Credit unions talk a lot about their philosophy of people helping people, which they are humbly proud of. Too humbly. Typically, when one is proud of something, it is something one would like to share with as many as possible. For example, trying to keep our award winners, featured on pages 25-35, mum until after the ceremony has been quite an achievement. But finally, we've unveiled the Credit Union Times Trailblazer winners, and we congratulate them all on their significant achievements and successes in line with the credit union movement.
Some credit unions are beginning to ride the wave of the positive press they have been receiving in numerous outlets. They are using it in their own marketing campaigns, touting it in their member newsletters and making news in their local venues. This is all well and good for the credit unions that are able and willing to achieve these feats, and I would strongly argue that many more that could aren't.
According to existentialist philosopher Simone de Beauvoir, "Today, however, we are having a hard time living because we are so bent on outwitting death." This statement is particularly true for financial institutions and other companies right now that figure they'll weather the financial vortex if they just don't die. However, the ones that will be successful are the ones that continue to live, the ones that continue to invest in their products and people, and the ones that are far-sighted enough to know how to more than merely survive.
As you are all well aware, publishing companies are in the same boat. Many other publications have held back on new products and services but not Credit Union Times. As we celebrate our 20th anniversary, officially March 26, and face current economic woes, we have continued to provide the most accurate and independent, fastest turn around for news in the credit union industry. We are not content to rest on our laurels though. We recently launched our video news update service and those of you attending GAC will see Credit Union Times around the halls of the Washington Convention Center with video cameras and digital recorders to provide multimedia coverage of the event you might have missed, as well as exclusive interviews you will not find anywhere else. These efforts will be shared not only on our Web site the following week, but fans will also find additional feature footage and photos at Credit Union Times' Facebook page, another new service we have launched for our loyal supporters this year. And coverage would not be complete without live tweets from GAC at twitter.com/CookeonCUs. If you haven't signed up, do it now so you won't miss out.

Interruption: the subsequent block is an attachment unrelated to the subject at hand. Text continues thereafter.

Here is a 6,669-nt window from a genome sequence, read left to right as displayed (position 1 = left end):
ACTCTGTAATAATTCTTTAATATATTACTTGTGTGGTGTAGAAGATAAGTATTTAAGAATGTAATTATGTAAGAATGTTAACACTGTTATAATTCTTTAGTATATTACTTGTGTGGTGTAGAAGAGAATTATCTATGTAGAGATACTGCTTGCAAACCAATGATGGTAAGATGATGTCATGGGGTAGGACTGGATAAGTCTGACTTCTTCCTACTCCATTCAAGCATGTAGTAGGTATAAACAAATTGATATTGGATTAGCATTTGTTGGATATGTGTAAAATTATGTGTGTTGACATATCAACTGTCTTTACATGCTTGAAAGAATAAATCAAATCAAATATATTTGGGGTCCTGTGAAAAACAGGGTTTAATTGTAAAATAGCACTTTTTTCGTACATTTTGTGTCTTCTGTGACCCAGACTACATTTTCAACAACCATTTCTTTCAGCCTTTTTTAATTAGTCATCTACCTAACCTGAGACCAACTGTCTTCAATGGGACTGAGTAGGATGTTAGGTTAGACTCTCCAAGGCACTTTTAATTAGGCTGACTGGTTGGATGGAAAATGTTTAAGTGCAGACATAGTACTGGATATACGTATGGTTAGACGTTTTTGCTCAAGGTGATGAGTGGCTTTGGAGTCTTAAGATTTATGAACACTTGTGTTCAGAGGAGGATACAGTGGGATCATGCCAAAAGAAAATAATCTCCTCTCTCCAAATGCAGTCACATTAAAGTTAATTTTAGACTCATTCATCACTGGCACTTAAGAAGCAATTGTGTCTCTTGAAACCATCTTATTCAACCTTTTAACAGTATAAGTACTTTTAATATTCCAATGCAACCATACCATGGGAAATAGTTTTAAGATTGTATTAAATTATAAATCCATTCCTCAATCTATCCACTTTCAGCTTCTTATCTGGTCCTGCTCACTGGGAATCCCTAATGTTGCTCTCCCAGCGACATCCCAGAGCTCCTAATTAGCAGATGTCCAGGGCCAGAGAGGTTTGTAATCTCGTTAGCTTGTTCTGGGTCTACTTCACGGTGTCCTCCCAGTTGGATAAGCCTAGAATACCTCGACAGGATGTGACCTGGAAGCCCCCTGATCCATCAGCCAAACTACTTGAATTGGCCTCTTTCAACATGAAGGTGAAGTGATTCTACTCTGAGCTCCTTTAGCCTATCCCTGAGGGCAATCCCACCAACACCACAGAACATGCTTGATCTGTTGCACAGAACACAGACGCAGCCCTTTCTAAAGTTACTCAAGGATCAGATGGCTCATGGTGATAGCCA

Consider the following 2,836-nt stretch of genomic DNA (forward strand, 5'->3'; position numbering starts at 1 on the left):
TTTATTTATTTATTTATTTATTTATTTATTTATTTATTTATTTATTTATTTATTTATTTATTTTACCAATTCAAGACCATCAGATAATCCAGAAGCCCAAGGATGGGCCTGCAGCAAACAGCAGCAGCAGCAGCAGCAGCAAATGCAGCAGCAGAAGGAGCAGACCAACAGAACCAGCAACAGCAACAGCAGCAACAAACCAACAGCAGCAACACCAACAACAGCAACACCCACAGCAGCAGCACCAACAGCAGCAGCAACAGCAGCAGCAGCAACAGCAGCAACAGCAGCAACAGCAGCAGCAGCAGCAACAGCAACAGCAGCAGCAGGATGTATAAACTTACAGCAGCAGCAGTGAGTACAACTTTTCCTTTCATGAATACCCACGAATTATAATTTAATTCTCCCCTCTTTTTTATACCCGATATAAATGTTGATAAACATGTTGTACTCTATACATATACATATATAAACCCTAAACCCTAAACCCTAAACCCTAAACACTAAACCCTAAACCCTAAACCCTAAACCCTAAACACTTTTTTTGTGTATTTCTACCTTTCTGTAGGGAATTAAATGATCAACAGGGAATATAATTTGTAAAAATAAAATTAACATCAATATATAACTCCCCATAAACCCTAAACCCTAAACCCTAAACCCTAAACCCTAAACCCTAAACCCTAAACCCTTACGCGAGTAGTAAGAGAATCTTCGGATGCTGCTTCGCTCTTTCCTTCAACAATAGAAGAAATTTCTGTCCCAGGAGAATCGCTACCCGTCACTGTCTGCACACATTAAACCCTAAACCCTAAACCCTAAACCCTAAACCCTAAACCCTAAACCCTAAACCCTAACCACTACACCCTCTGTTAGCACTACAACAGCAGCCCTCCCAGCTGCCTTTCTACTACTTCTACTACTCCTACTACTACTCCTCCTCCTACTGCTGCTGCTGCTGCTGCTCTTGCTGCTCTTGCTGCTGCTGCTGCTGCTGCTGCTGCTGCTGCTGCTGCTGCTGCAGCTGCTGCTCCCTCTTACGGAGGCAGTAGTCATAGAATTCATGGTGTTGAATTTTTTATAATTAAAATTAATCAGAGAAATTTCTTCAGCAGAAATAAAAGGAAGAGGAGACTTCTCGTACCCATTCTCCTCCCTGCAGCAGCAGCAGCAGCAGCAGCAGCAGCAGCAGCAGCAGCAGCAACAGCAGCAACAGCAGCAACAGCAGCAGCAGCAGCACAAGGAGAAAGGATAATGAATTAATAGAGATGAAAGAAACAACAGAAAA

One thing we have realized is that our industry is changing, and unless we truly embrace that change we cannot survive. It's been a harsh reality for us to face, but we are working on it and will continue to in order to provide the news in the manner our readers want it. You deserve nothing less from us.
And your members deserve nothing less from you. It may require credit unions to re-evaluate what you are really doing to justify your existence. Take an existential step back and ask, "Why are we really here?" Modernizing not only your shop but your thought process is necessary to keeping the people-helping-people philosophy alive, because, like news outlets, what was expected of financial institutions even 10 years ago is vastly different from today. And the changes will only continue to charge at you more quickly and more vigorously. Board and management must realize this fate and adjust and be adjusted accordingly. If there isn't buy-in at this level on down, developing your establishment to nimbly deal with the future will not happen, and then the bank or credit union down the street will be serving your members.
Cooperation with other credit unions, trusting other credit unions will be essential. Please be sure to read and reflect upon Guy Messick's opinion piece on page 14; I consider it a must-read. He asks many questions credit union leaders need to know the answers to, such as, "Why is there no sense of urgency to make the changes necessary to sustain credit unions under a revised business model?"
The industry as a whole will need to rethink how it sees itself, which is no small task. You start with the basic fundamentals of democratic, nonprofit financial institutions created to serve its members. Credit unions know these words but must reconsider what they mean 10 years into the 21st Century. You'll recall Oldsmobile's attempt at a comeback with the "not your father's Oldsmobile" campaign. The effort was day late and a dollar short because the downward spiral was already swirling too fast and, yes, it was still Dad's.
Legacies make entities what they are, but an irrational hold on the past can make you just that: a thing of the past. Hold on to your fundamental philosophy as you prophesize about the future of your members' financial institution and its role in the financial services industry as a whole.
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